Yesterday, there was a giant dustup when Buster Olney tweeted that Josh Donaldson was an MVP candidate (YES!) because of his RBI total (NO!). The response was pretty deafening, as defenders of advanced statistics came out of the woodwork to try to hold Buster accountable. He subsequently defended himself, saying that he is not always for hard-core wonks, and that a substantial portion of his audience has a much more casual interest in the game, and especially in statistics.
Well, that made a lot of other people mad, because...well, I'll let our friend Jesse Spector, of The Sporting News, explain in his own words:
"Holding out against advanced statistics at this point is indefensible.... It is the job of the media, though, to inform the audience, not to oversimplify because of a perception that people will not understand."
Now, as a fellow traveler through sabermetric circles, I sympathize with Jesse, and with everyone else out there who wants some of our leading experts to speak, write, and tweet more intelligently about the game we all love. It's frustrating to think that people might be wrong on the Internet, and that someone with a huge following is encouraging that wrongness.
The trouble is that we, too, are wrong.
That rolling laughter you heard in the late afternoon was not the Internet responding to my funny Twitter jokes at the expense of the participants in this debate. Rather it came from the front offices around the Major Leagues, as executives at 30 different front offices took a moment from their otherwise busy schedules to laugh at the plebes fighting over a small patch of dirt that they had long ago forsaken.
Because, reader, trust me when I say that no Major League teams are using WAR to make their decisions. They have, in the overwhelming majority of cases, moved past it. They each have their own databases and data collection systems. They have their own formulas and approximations of value. And those systems and formulas and approximations are undoubtedly more advanced than anything WAR can provide using publicly available data. If you were running a MLB club, you would have so much more information at your disposal than anything we can glean from WAR.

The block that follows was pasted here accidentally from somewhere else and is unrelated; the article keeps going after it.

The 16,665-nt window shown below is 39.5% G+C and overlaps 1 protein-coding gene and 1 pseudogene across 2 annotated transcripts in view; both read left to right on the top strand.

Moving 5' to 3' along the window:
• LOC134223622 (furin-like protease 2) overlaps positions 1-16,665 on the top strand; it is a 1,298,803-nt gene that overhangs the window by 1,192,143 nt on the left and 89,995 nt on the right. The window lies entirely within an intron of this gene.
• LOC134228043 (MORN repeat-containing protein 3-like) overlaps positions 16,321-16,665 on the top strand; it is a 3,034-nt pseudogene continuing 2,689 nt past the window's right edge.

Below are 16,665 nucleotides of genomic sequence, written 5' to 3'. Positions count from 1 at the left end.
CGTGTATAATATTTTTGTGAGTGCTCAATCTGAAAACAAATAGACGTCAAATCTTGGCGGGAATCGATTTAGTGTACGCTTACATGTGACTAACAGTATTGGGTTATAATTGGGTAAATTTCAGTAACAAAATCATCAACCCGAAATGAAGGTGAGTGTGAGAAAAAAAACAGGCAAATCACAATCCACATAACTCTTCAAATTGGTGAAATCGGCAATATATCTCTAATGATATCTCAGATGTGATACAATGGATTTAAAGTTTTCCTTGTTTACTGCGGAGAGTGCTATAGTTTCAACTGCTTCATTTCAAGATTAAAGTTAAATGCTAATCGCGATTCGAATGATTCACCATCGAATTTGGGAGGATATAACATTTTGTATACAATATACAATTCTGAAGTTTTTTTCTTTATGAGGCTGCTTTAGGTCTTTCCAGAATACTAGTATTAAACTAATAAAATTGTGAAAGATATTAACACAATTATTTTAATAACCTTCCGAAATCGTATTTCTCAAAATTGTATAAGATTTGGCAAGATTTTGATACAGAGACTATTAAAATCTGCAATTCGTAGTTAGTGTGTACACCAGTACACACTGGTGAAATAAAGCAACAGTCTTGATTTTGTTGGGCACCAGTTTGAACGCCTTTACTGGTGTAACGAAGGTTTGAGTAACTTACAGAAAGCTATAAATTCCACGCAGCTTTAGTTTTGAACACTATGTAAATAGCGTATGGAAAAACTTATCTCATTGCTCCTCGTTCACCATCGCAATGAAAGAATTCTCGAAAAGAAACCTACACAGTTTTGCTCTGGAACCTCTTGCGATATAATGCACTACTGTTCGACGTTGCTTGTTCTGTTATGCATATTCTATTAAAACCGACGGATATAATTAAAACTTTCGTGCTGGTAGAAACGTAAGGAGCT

Wins Above Replacement is a tool. Sure, it's a more precise tool than RBI, but a tool nonetheless. While it's one of the better ones we have available to us, it is in no way the be-all end-all of any argument about value or team building. It's a fun starting point for an argument, but it's just an approximation. There are also at least three different calculations of the metric, and those calculations often as misused as runs batted in themselves. Indeed, WAR does not have a monopoly on the truth even with itself, as evidenced by the fact that bWAR, fWAR, and WARP can't resolve their differences. It has barely any greater claim to some kind of capital-T truth than RBI do. And, in that regard, screaming at every reporter that they have to use WAR or WAA (wins above average) or WPA (wins probability added) or wRC+ (weighted runs created, adjusted) is not just counterproductive, but silly. It suggests a level of certainty in the metric(s) that no one should have. Ultimately, I want to believe that most of us understand this.
And pretending we have the objectively right answer is the same as demanding everyone think about baseball the way that we do. And that's not fair. WAR is not the Pope, and visiting dignitaries should not have to kiss its ring to talk about the game. It's not our place to look down on people who want to talk about RBI any more than it is the place of Jeff Lunhow to look down on people who are using WAR to talk about his Astros while he uses the pre-cog computers from The Minority Report to plot out Houston's continued rise to dominance over the American League. And it's not fair to demand that Buster Olney and his colleagues constantly "educate" the masses when we don't even know what the right lesson plan is.